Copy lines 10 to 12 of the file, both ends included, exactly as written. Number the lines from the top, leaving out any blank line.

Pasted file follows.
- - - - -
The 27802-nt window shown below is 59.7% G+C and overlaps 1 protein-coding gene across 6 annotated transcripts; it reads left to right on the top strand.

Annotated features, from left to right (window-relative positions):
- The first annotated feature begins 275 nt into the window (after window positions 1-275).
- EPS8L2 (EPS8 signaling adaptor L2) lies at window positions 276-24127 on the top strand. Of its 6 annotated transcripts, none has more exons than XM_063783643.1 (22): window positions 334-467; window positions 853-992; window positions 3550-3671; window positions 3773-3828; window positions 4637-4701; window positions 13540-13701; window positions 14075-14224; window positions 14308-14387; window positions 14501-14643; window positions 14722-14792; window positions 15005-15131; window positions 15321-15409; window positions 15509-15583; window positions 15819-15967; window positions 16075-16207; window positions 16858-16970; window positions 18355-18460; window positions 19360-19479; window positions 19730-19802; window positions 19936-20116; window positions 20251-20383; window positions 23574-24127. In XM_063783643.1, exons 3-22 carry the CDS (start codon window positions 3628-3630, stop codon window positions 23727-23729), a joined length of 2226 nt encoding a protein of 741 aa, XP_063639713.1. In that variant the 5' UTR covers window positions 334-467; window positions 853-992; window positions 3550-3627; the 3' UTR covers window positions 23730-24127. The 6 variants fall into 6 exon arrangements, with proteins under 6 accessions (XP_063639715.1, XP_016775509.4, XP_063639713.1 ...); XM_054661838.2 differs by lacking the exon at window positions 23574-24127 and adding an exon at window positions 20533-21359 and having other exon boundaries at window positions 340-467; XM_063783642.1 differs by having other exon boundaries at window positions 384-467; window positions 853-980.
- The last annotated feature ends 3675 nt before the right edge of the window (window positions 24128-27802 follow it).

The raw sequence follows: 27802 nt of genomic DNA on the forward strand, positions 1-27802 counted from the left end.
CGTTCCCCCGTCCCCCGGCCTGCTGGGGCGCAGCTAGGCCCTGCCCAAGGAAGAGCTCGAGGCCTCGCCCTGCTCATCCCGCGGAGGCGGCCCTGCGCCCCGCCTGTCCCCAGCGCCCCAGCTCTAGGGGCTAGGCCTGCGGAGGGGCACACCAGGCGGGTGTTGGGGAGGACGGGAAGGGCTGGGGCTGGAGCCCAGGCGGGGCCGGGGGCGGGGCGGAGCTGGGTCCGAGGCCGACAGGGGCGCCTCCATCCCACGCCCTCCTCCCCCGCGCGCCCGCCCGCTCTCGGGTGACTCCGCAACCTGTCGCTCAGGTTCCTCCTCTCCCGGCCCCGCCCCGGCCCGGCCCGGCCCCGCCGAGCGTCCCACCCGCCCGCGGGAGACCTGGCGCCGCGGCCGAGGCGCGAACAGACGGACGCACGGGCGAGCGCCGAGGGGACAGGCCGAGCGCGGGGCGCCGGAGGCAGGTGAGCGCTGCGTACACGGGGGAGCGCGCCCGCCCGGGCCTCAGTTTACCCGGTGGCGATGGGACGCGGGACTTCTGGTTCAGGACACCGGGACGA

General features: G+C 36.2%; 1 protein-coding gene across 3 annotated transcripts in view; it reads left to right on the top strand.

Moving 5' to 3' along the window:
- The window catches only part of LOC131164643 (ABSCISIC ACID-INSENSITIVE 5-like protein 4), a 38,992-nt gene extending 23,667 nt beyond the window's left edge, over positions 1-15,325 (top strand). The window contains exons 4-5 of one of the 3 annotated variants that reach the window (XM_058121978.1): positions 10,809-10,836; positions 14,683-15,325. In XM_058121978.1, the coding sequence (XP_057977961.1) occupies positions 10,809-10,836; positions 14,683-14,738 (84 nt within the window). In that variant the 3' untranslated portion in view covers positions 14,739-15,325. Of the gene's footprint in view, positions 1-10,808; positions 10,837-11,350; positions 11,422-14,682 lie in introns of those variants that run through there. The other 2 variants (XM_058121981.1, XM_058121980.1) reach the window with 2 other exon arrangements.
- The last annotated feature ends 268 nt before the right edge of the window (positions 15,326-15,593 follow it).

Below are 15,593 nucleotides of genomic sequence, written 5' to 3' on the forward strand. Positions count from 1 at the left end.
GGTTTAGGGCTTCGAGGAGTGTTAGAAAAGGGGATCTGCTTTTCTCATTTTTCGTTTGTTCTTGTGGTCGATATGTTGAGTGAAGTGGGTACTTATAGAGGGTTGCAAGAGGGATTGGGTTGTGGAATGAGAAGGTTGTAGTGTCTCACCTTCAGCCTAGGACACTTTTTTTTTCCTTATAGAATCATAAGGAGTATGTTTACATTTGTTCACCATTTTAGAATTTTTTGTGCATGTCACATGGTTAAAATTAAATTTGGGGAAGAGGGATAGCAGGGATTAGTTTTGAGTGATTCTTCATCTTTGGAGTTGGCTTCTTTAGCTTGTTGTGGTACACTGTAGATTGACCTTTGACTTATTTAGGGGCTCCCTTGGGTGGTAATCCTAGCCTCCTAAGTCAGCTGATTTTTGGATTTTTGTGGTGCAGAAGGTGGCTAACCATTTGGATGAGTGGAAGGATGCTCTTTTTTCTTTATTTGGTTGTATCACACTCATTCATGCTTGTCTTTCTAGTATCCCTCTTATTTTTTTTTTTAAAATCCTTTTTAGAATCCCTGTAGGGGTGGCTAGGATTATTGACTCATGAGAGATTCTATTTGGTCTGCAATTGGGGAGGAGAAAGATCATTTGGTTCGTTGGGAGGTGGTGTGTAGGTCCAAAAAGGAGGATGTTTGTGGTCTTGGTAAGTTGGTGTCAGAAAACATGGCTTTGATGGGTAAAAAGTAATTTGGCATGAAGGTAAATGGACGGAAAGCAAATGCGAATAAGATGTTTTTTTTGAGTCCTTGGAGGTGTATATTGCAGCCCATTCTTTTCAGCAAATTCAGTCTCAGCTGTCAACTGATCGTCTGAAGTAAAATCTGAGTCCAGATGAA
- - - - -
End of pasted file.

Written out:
- The window catches only part of LOC131164643 (ABSCISIC ACID-INSENSITIVE 5-like protein 4), a 38,992-nt gene extending 23,667 nt beyond the window's left edge, over positions 1-15,325 (top strand). The window contains exons 4-5 of one of the 3 annotated variants that reach the window (XM_058121978.1): positions 10,809-10,836; positions 14,683-15,325. In XM_058121978.1, the coding sequence (XP_057977961.1) occupies positions 10,809-10,836; positions 14,683-14,738 (84 nt within the window). In that variant the 3' untranslated portion in view covers positions 14,739-15,325. Of the gene's footprint in view, positions 1-10,808; positions 10,837-11,350; positions 11,422-14,682 lie in introns of those variants that run through there. The other 2 variants (XM_058121981.1, XM_058121980.1) reach the window with 2 other exon arrangements.
- The last annotated feature ends 268 nt before the right edge of the window (positions 15,326-15,593 follow it).

Below are 15,593 nucleotides of genomic sequence, written 5' to 3' on the forward strand. Positions count from 1 at the left end.